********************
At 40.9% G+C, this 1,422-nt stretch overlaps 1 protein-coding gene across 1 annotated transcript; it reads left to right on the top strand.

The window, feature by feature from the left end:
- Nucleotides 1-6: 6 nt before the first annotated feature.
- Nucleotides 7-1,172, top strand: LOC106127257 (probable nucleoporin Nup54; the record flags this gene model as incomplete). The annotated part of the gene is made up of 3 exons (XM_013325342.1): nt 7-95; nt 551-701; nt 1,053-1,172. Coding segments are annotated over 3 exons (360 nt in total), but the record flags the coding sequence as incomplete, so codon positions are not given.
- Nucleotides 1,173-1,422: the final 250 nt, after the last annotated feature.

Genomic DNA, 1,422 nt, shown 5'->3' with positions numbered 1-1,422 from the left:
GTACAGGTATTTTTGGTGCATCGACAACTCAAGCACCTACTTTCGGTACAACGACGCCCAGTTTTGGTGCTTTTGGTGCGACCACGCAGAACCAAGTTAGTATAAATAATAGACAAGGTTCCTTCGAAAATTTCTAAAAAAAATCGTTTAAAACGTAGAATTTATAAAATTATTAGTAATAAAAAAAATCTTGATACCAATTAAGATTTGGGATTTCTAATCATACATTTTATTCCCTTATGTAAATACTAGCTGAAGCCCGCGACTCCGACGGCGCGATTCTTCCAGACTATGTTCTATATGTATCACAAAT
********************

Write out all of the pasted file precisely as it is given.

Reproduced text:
At 40.9% G+C, this 1,422-nt stretch overlaps 1 protein-coding gene across 1 annotated transcript; it reads left to right on the top strand.

The window, feature by feature from the left end:
- Nucleotides 1-6: 6 nt before the first annotated feature.
- Nucleotides 7-1,172, top strand: LOC106127257 (probable nucleoporin Nup54; the record flags this gene model as incomplete). The annotated part of the gene is made up of 3 exons (XM_013325342.1): nt 7-95; nt 551-701; nt 1,053-1,172. Coding segments are annotated over 3 exons (360 nt in total), but the record flags the coding sequence as incomplete, so codon positions are not given.
- Nucleotides 1,173-1,422: the final 250 nt, after the last annotated feature.

Genomic DNA, 1,422 nt, shown 5'->3' with positions numbered 1-1,422 from the left:
GTACAGGTATTTTTGGTGCATCGACAACTCAAGCACCTACTTTCGGTACAACGACGCCCAGTTTTGGTGCTTTTGGTGCGACCACGCAGAACCAAGTTAGTATAAATAATAGACAAGGTTCCTTCGAAAATTTCTAAAAAAAATCGTTTAAAACGTAGAATTTATAAAATTATTAGTAATAAAAAAAATCTTGATACCAATTAAGATTTGGGATTTCTAATCATACATTTTATTCCCTTATGTAAATACTAGCTGAAGCCCGCGACTCCGACGGCGCGATTCTTCCAGACTATGTTCTATATGTATCACAAAT